A House subcommittee approved a bill today that could have a major impact on the 34 hour restart regulations for truck drivers.
House Version Of Bill Keeps 34 Hour Restart Rules As They Are Today
The House bill would maintain the status quo by continuing to revert the 34 hour restart rule back to the version set in place in December 2011.
This means that if the bill passes, there is no limitation on how many times a trucker can use the 34 hour restart. There would also be no requirement that that restart include 1 a.m. to 5 a.m. periods. Safety advocates are unhappy with this because truck drivers can work 82 hours a week under this ruling — too many to maintain highway safety, they say.
There seems to be confusion as to whether a 2015 federally mandated study by the FMCSA into the safety impact of required overnight periods and limits to the 34 hour restart could impact the House plan when it is finally published.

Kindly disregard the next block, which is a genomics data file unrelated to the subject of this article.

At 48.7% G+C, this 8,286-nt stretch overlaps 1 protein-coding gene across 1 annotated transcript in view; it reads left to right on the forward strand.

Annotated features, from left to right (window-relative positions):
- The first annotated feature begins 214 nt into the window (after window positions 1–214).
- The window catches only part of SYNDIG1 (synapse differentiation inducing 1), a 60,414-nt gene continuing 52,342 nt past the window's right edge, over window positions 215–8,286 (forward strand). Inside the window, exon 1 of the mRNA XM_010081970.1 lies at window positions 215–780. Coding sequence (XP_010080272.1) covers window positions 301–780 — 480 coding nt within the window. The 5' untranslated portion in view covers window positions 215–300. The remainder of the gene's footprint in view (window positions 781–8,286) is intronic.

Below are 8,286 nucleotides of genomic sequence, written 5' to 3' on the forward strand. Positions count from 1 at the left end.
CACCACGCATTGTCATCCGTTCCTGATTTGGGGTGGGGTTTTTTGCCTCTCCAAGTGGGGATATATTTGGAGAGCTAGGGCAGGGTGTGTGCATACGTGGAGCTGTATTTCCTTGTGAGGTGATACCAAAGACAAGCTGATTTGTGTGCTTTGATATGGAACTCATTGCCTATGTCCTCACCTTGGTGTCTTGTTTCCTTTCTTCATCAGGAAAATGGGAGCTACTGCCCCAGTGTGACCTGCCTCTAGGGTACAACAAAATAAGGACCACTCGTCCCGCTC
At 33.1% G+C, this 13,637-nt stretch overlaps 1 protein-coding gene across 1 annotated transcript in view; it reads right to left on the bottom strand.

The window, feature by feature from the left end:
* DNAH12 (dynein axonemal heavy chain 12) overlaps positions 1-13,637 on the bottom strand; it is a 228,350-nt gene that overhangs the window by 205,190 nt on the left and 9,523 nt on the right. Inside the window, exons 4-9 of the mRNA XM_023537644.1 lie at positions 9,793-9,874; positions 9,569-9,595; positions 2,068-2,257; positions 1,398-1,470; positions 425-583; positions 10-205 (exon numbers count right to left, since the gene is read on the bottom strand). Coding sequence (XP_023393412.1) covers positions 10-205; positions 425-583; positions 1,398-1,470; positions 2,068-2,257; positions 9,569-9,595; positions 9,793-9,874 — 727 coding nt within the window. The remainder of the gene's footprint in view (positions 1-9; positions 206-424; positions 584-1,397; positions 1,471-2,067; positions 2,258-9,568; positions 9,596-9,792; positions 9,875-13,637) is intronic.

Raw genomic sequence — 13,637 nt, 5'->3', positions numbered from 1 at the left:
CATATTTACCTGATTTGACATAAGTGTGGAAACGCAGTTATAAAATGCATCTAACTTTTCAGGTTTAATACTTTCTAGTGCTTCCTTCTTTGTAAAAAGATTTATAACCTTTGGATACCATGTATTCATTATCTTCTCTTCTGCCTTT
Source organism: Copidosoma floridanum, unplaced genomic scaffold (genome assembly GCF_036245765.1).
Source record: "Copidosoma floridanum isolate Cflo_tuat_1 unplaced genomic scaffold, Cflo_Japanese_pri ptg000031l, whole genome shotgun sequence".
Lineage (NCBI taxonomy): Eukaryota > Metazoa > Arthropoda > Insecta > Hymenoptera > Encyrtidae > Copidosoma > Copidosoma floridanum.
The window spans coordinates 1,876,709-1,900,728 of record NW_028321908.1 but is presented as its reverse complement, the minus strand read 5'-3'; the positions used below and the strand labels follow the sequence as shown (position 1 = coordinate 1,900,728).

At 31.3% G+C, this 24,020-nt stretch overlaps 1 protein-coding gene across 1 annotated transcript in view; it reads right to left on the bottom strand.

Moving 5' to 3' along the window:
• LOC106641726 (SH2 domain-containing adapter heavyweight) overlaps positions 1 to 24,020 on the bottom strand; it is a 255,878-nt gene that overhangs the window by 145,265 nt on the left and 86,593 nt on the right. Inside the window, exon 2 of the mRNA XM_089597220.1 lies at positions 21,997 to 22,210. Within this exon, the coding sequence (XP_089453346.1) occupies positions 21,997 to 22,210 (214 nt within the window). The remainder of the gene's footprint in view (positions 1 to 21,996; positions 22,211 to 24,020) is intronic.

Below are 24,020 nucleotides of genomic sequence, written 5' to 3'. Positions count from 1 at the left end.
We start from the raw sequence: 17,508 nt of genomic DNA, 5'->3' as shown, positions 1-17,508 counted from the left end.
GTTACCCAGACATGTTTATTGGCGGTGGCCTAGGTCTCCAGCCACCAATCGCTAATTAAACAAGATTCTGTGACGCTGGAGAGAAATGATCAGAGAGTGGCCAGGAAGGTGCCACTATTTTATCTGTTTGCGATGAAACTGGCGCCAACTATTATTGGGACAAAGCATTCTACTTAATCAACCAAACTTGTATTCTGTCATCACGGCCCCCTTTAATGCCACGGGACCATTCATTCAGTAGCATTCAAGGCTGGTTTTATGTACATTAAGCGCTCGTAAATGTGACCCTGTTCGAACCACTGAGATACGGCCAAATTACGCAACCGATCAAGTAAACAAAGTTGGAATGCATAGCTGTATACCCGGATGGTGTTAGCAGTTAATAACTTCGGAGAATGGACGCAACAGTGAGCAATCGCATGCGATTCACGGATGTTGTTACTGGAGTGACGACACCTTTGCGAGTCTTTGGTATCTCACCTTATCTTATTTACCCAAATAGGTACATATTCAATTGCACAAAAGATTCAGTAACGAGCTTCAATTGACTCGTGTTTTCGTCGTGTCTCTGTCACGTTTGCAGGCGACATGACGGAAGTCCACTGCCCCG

Senate Version Of Bill Causes Confusion
The House bill differs from the Senate version in that the Senate version would allow drivers to spend a maximum of 73 hours behind the wheel or on duty per week. The Senate version of the bill is causing concern and confusion in the trucking industry because it would make the 34 hour restart ineffective and would eliminate the 60 hours in 7 days provision as well as to 70 hours in 8 days provision. Safety advocates have denounced the Senate version of the bill on the grounds that it essentially adds 13 hours to a truck driver’s work week.
President Obama has taken issue with the Senate’s 73 hour work week cap, remarking that it could add to driver fatigue and decrease highway safety. He has threatened to veto the bill. The House version is so newly drafted that the White House has not yet commented on it.
The next step for the bill is to be placed up for vote before the full House.